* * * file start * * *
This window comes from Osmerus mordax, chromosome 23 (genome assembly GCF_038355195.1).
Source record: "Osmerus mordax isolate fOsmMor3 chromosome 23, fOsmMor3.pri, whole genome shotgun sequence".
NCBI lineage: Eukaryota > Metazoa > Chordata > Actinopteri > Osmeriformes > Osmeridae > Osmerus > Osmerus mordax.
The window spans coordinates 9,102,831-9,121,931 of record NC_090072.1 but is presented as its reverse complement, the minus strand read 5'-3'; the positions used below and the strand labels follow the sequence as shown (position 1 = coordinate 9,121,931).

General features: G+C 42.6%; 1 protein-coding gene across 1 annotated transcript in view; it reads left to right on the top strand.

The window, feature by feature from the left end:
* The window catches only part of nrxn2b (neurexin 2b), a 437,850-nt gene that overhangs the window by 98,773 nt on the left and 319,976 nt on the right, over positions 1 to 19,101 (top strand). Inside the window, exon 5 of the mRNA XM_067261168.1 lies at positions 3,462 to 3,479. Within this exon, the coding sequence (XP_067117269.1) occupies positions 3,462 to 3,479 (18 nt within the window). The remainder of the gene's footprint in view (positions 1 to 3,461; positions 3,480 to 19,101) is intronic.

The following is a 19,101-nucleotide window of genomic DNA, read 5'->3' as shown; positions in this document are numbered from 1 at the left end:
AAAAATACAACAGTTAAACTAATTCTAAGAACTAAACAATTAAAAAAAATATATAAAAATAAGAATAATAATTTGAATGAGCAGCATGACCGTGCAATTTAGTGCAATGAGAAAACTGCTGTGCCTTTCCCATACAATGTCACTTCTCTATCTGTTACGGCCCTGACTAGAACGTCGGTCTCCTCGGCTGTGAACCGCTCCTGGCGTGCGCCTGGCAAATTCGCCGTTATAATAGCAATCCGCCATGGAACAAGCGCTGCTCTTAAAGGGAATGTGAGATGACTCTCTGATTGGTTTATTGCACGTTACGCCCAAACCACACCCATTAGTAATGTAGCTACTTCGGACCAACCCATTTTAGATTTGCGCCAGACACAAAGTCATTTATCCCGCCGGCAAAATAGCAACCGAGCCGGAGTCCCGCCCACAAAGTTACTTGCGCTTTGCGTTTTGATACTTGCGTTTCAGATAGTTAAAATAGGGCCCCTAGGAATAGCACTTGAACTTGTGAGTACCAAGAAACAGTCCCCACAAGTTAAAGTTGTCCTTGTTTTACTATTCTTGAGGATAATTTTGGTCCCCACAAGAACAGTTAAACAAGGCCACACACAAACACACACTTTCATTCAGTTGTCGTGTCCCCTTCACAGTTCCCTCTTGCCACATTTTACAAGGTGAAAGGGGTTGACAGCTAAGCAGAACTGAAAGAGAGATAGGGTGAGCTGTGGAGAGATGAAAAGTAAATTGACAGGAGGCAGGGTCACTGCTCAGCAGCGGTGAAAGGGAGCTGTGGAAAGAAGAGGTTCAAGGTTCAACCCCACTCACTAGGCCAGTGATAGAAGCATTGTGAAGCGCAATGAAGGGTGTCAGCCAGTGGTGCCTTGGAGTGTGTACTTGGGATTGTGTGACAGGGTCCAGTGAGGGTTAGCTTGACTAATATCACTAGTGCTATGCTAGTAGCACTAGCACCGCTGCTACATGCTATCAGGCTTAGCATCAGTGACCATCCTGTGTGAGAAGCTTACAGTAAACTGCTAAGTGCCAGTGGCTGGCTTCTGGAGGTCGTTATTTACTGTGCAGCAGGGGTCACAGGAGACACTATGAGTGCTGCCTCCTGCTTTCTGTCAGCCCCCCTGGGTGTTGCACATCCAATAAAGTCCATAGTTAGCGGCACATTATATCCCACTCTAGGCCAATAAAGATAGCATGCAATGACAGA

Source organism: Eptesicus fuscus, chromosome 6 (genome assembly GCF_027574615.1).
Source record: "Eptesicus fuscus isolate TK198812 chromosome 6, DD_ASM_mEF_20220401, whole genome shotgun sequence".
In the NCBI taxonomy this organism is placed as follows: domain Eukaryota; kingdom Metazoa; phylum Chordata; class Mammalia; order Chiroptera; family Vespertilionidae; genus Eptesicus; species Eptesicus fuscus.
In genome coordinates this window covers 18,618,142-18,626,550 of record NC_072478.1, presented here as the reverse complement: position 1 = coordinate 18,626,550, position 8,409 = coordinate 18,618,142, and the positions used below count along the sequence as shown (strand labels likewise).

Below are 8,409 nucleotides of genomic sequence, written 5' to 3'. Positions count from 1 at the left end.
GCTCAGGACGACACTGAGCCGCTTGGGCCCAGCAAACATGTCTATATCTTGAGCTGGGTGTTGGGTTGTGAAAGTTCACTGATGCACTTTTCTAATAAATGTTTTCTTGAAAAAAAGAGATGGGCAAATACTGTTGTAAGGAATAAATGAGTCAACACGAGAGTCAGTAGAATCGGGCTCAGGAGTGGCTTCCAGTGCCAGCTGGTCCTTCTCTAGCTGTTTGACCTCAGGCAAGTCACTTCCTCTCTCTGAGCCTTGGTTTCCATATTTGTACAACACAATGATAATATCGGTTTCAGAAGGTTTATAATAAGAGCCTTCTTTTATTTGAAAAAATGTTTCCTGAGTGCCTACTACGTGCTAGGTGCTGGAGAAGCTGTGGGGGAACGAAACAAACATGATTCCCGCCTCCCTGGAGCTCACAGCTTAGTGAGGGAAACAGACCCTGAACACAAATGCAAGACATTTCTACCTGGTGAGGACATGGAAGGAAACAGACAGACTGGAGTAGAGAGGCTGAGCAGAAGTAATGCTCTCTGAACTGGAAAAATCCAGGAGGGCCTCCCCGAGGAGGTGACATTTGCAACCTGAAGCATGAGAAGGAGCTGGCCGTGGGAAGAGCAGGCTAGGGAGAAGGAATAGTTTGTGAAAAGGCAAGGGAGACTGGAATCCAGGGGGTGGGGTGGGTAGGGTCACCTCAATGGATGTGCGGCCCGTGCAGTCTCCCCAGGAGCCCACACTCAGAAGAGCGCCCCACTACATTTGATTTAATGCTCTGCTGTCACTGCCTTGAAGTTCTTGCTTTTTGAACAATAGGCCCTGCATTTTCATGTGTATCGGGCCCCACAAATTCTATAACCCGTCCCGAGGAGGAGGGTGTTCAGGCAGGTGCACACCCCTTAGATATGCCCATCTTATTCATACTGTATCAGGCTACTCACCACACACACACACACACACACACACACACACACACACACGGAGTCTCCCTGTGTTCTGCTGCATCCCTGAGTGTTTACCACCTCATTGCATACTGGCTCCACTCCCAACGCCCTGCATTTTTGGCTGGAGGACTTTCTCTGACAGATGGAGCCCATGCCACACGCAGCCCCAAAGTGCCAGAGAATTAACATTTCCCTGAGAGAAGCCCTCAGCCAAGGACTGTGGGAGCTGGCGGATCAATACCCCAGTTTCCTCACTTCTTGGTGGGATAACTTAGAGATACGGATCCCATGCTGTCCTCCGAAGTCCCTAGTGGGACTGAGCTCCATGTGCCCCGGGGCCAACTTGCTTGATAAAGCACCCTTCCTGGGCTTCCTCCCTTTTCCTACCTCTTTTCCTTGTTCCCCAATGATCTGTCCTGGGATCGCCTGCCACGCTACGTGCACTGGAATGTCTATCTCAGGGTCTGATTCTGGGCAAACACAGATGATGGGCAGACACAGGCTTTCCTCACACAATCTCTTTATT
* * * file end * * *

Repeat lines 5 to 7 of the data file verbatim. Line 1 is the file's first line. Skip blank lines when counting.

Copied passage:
General features: G+C 42.6%; 1 protein-coding gene across 1 annotated transcript in view; it reads left to right on the top strand.

The window, feature by feature from the left end:
* The window catches only part of nrxn2b (neurexin 2b), a 437,850-nt gene that overhangs the window by 98,773 nt on the left and 319,976 nt on the right, over positions 1 to 19,101 (top strand). Inside the window, exon 5 of the mRNA XM_067261168.1 lies at positions 3,462 to 3,479. Within this exon, the coding sequence (XP_067117269.1) occupies positions 3,462 to 3,479 (18 nt within the window). The remainder of the gene's footprint in view (positions 1 to 3,461; positions 3,480 to 19,101) is intronic.